Colonoscopy is a screening tool to detect colorectal cancer (CRC), a potentially life-threatening condition. We are fortunate to colonoscopy, because the sooner we can identify cancer, the sooner it can be treated, and potentially cured.

Thanks to colonoscopies, the number of adults ages 55 and older who were diagnosed with or died from CRC has dramatically decreased. When traditional screening strategies were first instituted in the United States, the recommended age to start routine screening for CRC with colonoscopy was age 50. 

At what age should you get your first colonoscopy?

In early 2021, the American Cancer Society updated their recommendations to start routine colorectal screening with colonoscopy at age 45 for individuals at average risk. For those with an increased risk such as a family history of CRC, the age may be younger and should be discussed with your gastroenterologist. 

Why is the age recommendation for colonoscopy lower? 

In 2017, the American Cancer Society published a study that showed an increase in CRC in adults younger than age 55 who were diagnosed between 1994 and 2014. In addition, there was an increase in younger people who died from CRC from 2005 to 2015 when compared to 1990. These individuals would not be part of the target population who were encouraged to start screening at the traditional recommended age of 50. 

Younger patients with colorectal cancer

Unfortunately, I see quite a few people in my practice who have been diagnosed with colorectal cancer under the age of 50. The youngest patient I have personally treated was diagnosed at age 26. Though we have seen this increased incidence in younger patients, it is not yet clear what has caused this trend. Some think it might be due to lifestyle factors that are known to increase risk of colon cancers, such as obesity, higher consumption of red and processed meats and other highly processed foods and lower consumption of fruits and vegetables.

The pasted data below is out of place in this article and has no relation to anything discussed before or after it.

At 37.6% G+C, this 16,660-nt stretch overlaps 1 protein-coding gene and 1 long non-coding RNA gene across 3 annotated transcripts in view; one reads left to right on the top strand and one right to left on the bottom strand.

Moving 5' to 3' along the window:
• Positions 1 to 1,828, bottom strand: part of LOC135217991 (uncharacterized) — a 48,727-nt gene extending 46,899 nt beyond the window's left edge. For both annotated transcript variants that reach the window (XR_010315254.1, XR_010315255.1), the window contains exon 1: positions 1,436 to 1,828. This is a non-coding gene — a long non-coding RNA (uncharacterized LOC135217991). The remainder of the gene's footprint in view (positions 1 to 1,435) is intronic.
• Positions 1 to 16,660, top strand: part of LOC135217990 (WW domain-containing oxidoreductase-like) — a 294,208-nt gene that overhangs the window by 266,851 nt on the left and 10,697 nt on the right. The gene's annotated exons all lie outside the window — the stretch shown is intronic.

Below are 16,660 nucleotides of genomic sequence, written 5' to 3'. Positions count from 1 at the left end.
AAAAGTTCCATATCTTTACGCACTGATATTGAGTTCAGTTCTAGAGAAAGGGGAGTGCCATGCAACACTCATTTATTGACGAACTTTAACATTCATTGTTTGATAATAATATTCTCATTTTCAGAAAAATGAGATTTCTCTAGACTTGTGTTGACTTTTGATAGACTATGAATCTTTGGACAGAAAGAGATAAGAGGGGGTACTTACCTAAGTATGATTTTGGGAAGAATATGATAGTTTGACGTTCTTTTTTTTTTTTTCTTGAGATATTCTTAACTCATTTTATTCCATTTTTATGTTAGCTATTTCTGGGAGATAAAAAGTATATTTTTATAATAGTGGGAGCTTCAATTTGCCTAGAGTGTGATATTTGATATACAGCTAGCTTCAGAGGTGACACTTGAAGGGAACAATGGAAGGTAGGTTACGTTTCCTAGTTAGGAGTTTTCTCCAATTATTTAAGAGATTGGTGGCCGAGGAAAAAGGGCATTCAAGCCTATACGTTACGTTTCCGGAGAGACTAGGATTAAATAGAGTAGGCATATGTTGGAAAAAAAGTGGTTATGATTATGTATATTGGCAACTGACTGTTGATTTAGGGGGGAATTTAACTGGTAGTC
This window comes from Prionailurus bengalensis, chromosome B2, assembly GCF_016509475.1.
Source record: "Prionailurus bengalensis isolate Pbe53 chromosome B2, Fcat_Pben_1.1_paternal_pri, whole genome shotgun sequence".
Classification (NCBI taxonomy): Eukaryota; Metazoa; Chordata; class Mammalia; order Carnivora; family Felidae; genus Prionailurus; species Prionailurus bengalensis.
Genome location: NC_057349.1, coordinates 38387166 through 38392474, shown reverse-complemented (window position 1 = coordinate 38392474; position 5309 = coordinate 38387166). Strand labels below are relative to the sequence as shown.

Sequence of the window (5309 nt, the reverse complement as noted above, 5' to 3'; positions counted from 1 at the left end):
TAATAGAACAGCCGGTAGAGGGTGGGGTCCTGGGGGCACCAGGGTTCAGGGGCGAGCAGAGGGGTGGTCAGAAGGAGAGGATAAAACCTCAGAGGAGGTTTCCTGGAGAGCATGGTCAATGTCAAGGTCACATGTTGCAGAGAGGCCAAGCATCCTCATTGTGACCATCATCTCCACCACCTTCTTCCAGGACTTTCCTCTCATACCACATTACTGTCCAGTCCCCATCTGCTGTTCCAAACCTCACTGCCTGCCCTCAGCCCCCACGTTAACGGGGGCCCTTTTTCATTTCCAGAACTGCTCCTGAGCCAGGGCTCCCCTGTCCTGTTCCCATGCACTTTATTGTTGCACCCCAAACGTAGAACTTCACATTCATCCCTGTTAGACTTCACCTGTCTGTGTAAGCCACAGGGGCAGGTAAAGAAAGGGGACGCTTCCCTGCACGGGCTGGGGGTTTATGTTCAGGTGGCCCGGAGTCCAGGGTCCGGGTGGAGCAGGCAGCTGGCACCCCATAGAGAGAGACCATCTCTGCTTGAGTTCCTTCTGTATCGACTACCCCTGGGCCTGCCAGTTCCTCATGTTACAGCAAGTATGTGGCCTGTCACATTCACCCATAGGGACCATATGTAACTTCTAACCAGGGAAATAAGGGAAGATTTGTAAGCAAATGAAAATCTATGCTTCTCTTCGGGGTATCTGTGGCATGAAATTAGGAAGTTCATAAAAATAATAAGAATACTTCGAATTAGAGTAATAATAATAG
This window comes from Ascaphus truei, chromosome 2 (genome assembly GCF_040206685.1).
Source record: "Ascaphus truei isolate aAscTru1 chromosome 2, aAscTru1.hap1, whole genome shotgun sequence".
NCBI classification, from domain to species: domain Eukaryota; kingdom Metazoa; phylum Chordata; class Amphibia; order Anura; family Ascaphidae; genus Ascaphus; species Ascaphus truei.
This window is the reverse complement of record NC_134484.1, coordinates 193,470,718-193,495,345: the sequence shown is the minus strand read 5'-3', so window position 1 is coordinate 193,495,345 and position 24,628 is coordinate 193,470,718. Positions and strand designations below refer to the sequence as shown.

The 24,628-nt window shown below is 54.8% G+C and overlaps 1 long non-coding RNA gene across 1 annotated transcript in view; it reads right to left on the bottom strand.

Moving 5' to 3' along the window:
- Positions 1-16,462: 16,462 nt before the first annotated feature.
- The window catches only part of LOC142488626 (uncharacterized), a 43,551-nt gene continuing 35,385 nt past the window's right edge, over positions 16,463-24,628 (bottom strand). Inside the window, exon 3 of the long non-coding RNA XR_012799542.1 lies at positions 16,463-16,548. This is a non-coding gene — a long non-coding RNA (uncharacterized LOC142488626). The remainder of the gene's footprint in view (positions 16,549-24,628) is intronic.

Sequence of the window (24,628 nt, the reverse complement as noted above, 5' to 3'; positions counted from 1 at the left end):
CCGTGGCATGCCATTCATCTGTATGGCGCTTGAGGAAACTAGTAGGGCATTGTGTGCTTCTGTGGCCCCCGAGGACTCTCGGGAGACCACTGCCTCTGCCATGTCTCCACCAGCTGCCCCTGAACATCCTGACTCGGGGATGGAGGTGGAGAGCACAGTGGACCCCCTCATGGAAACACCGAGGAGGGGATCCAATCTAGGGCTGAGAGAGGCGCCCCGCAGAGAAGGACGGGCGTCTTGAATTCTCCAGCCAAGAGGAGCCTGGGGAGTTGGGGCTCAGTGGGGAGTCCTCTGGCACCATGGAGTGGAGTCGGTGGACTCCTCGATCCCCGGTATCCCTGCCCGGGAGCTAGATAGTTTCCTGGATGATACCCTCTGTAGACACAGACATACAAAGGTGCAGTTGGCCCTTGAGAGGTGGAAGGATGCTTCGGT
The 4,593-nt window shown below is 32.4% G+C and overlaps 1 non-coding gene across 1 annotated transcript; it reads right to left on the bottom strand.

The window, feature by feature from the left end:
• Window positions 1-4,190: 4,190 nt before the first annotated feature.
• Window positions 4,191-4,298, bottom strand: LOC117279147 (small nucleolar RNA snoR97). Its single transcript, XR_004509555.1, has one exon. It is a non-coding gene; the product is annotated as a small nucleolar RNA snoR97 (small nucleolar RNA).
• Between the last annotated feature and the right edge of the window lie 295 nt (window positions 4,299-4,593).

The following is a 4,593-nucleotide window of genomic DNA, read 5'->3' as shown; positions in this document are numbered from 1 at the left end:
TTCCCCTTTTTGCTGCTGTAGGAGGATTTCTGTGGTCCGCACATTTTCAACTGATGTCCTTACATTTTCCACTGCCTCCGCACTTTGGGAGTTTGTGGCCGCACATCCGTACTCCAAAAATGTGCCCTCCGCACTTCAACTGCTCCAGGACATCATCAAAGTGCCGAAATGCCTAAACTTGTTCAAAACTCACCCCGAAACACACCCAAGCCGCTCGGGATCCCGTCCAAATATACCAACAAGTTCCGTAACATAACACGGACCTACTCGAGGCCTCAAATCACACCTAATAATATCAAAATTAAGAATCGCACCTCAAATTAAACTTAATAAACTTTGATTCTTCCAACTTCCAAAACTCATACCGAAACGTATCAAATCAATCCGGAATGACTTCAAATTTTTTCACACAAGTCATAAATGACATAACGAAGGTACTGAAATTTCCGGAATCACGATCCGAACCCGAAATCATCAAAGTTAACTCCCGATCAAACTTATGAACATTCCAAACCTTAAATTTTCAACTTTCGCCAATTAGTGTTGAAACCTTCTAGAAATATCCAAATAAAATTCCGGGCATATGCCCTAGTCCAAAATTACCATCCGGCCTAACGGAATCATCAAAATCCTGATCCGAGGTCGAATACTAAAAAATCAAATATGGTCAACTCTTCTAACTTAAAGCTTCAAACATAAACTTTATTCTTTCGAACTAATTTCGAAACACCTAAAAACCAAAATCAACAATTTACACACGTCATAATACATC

Signs of colorectal cancer to watch for

The best way to approach CRC is by screening when an individual is completely asymptomatic, that is, without symptoms or issues. If you experience any of the following, you should discuss them promptly with a health care provider:

  • unintentional weight loss
  • consistently visible blood in the stool or black bowel movements
  • new or worsening abdominal pain that is persistent for more than two weeks
  • new abnormal bowel pattern (change in stool frequency or consistency) that is worsening over two or more weeks without other explanation

If you have any of these concerning symptoms, a screening colonoscopy is no longer appropriate. These issues require a full diagnostic workup depending on your symptoms.

Why colonoscopy is a valuable screening tool

  • Screening tools are valuable if they help to identify serious diseases. CRC is serious. It is the second leading cause of cancer death, causing over 50,000 deaths annually. According to the Journal of the National Cancer Institute, it is the third most common cancer among both men and women in the United States. 
  • The ideal screening tool is safe and effective at detecting early-stage disease, with low chance of a “false negative” (negative test results when you have the disease) or “false positive” (a positive test even when you do not have the disease). Colonoscopies are still the best test to screen for colon cancers since it allows us to directly visualize the colon. We can not only diagnose cancers, but also identify precancerous lesions that can be fully removed as polyps before developing into cancers.
  • Colonoscopy allows us to treat earlier stage disease, which is more effective than when treatment is delayed to later stages, when symptoms typically appear. Individuals who are diagnosed with Stage I and early Stage II cancer, where cancer is limited to colon, may be cured with surgery alone. CRC at these stages is associated with a five-year survival rate of greater than 85 percent. Those patients who are diagnosed with Stage IV disease, meaning it has spread to other organs, are generally not able to be cured. In this case, average five-year survival rates are about 12 to 15 percent.

How to reduce your risk of colorectal cancer

In addition to regular screening, changes in your lifestyle may reduce your risk of CRC. Those include:

  • quitting smoking or abstaining from tobacco use altogether
  • a diet high in fruits and vegetables
  • reducing your intake of red and processed meats
  • minimizing your alcohol intake
  • a healthy body weight
  • regular physical activity and exercise

Living a healthy lifestyle will not only help you reduce your risk of CRC, but it will also help you achieve better overall health and well-being.

Visit our website to schedule a colonoscopy or to learn more about gastroenterology services at Lifespan.

Rimini Breakstone, MD

Rimini Breakstone, MD

Dr. Rimini Breakstone a medical oncologist who specializes in gastrointestinal cancers at the Lifespan Cancer Institute